4. Thank you for such a good explanation of why this debt cancellation is wrong. I dropped out my first year in college, I was having to work full time and was living on day-old bread and peanut butter. Not even knowing what I should be majoring in, I enlisted in the military due to their promise to help me pay for college if I served 4 years on active duty and 2 years in the reserves. It gave me some time to grow up and find direction. The college benefit was helpful but I still had to work my way through college, working at night. During my 5th year I had to work a mandatory unpaid internship, as my wife delivered our first child. She had medical issues so I took out a loan to cover the year. I paid off that loan as I promised to, even though my income was very low.

    My story is not unusual—many in my generation worked their way through university to labored as apprentices in skilled trades. To see loans written off strikes me as unfair and unjust.

  5. Thanks for this article, Bill. Nice to see a soprano saxophone in the lead picture!

    I can’t comment on the US situation, but here in Australia, it’s simply not true that the “unemployed…are contributing nothing to society.” The Australian government tries to control inflation by maintaining a certain level of unemployment, around 4 to 5%.

    Thus, the government buys the votes of “hard working Australians” by allowing them the luxury of blaming “dole bludgers” for the ills of society.

    But, quite lot of bludging is done by people _with_ jobs. And a person with one hour’s work per fornight is not counted as ‘umemployed’…!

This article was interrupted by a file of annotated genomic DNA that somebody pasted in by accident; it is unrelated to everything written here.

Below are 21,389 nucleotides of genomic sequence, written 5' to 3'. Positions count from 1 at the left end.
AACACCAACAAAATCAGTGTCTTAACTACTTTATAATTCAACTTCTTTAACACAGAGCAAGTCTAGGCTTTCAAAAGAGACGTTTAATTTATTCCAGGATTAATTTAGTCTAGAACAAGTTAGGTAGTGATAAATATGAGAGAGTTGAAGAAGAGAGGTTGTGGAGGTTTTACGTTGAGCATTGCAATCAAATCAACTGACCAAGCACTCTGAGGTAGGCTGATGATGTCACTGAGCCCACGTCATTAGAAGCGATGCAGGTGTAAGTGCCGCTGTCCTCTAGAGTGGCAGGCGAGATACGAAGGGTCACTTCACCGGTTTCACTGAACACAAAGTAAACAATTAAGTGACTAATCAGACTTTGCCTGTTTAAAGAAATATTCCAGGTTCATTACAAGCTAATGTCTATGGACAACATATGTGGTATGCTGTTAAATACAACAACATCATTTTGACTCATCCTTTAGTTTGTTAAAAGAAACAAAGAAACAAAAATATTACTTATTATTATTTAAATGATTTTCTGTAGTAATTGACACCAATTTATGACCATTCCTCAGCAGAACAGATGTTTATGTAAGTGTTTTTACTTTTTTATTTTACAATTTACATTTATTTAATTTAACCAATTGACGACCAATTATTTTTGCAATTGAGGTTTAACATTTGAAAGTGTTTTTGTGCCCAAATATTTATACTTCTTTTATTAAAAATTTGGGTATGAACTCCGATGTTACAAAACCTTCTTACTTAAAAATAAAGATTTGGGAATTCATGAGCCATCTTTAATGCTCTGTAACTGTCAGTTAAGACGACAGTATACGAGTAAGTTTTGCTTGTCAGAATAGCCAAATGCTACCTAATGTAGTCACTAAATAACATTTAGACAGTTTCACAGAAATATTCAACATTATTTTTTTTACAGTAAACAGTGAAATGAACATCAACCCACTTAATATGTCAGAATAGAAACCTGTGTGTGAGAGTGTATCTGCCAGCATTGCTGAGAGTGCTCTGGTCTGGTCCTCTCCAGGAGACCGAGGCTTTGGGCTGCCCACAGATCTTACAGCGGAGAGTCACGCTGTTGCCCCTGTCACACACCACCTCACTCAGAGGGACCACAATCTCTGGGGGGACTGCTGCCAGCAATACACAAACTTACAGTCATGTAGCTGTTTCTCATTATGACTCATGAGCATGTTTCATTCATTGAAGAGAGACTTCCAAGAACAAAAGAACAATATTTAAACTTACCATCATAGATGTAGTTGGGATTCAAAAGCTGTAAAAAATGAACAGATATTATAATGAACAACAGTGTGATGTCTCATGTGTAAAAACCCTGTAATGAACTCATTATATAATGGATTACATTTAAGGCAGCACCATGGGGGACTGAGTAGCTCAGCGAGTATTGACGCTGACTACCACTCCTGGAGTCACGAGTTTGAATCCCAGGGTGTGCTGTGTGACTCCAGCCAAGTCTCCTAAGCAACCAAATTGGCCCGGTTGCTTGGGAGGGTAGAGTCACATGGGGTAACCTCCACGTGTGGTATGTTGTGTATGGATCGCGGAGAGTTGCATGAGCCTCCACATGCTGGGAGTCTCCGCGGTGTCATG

Most “dole bludgers” are hard-working people in casual employment with families to feed, who earn too much most fortnights to receive any income support. They simply register with Centrelink as an insurance against unscrupulous employers.

    Correct me if I’m wrong, but under most industrial awards, employers are required to give casual staff only 2 hours’ notice, with absolutely no guarantee of any future work. Some employers give _no_ notice that work is over, and employees who complain won’t be asked back.

    No-one _wants_ to be on the dole; it is so demeaning and degrading. Unlike their critics, most casual workers _volunteer_ to have tax deducted from any income support payments.

    Under Australian law, a student loan like HECS/HELP is not a debt; it is a taxation obligation, which attracts no interest (in the financial sense!). It is paid back automatically through the tax system, once one’s income reaches a certain level.

    Surely some law reform is needed, because there is currently no legal provision for it to be waived under any circumstance, unless you die.

    People used to leave school at 14 or 15. Women generally left paid employment when they married. Households were satisfied with one “breadwinner”. But now, there will never be enough jobs for everyone.

    Economic and educational reforms in the 1980s made matriculation virtually compulsory, and uni almost universal. These reforms keep young people out of the job market, artificially lower the unemployment rate, and help to divide society, so it’s easier to manipulate further.

    How are students are to repay their debt through the taxation system, when it is government policy to keep a certain percentage of them unemployed?